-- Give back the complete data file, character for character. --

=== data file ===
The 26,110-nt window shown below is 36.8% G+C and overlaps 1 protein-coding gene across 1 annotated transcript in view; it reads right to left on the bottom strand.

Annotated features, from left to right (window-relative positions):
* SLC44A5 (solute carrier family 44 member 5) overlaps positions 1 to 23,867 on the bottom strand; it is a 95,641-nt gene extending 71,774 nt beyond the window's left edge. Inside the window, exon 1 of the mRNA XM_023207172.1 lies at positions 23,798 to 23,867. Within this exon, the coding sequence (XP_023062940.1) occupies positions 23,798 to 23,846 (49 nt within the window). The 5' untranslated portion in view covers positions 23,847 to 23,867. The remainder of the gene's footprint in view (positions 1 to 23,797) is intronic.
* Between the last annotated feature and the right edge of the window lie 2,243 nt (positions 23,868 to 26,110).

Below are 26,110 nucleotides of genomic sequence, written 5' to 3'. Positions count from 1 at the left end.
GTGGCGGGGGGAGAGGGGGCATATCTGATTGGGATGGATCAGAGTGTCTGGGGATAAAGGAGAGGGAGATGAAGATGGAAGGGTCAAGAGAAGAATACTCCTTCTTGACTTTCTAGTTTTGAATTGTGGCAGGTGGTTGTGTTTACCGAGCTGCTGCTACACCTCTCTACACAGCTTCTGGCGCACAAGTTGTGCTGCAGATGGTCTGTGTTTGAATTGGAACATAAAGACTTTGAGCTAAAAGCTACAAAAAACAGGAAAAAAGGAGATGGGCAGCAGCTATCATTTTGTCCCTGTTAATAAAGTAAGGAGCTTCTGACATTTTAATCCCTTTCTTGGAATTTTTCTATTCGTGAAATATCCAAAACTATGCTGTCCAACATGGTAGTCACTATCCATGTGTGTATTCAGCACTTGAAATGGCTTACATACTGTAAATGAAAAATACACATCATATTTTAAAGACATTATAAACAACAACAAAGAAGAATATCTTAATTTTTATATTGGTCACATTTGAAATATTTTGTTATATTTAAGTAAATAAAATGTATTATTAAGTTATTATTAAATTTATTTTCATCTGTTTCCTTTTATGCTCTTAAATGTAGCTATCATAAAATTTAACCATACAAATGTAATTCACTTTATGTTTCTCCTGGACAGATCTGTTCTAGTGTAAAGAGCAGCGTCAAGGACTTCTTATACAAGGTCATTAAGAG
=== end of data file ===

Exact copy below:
The 26,110-nt window shown below is 36.8% G+C and overlaps 1 protein-coding gene across 1 annotated transcript in view; it reads right to left on the bottom strand.

Annotated features, from left to right (window-relative positions):
* SLC44A5 (solute carrier family 44 member 5) overlaps positions 1 to 23,867 on the bottom strand; it is a 95,641-nt gene extending 71,774 nt beyond the window's left edge. Inside the window, exon 1 of the mRNA XM_023207172.1 lies at positions 23,798 to 23,867. Within this exon, the coding sequence (XP_023062940.1) occupies positions 23,798 to 23,846 (49 nt within the window). The 5' untranslated portion in view covers positions 23,847 to 23,867. The remainder of the gene's footprint in view (positions 1 to 23,797) is intronic.
* Between the last annotated feature and the right edge of the window lie 2,243 nt (positions 23,868 to 26,110).

Below are 26,110 nucleotides of genomic sequence, written 5' to 3'. Positions count from 1 at the left end.
GTGGCGGGGGGAGAGGGGGCATATCTGATTGGGATGGATCAGAGTGTCTGGGGATAAAGGAGAGGGAGATGAAGATGGAAGGGTCAAGAGAAGAATACTCCTTCTTGACTTTCTAGTTTTGAATTGTGGCAGGTGGTTGTGTTTACCGAGCTGCTGCTACACCTCTCTACACAGCTTCTGGCGCACAAGTTGTGCTGCAGATGGTCTGTGTTTGAATTGGAACATAAAGACTTTGAGCTAAAAGCTACAAAAAACAGGAAAAAAGGAGATGGGCAGCAGCTATCATTTTGTCCCTGTTAATAAAGTAAGGAGCTTCTGACATTTTAATCCCTTTCTTGGAATTTTTCTATTCGTGAAATATCCAAAACTATGCTGTCCAACATGGTAGTCACTATCCATGTGTGTATTCAGCACTTGAAATGGCTTACATACTGTAAATGAAAAATACACATCATATTTTAAAGACATTATAAACAACAACAAAGAAGAATATCTTAATTTTTATATTGGTCACATTTGAAATATTTTGTTATATTTAAGTAAATAAAATGTATTATTAAGTTATTATTAAATTTATTTTCATCTGTTTCCTTTTATGCTCTTAAATGTAGCTATCATAAAATTTAACCATACAAATGTAATTCACTTTATGTTTCTCCTGGACAGATCTGTTCTAGTGTAAAGAGCAGCGTCAAGGACTTCTTATACAAGGTCATTAAGAG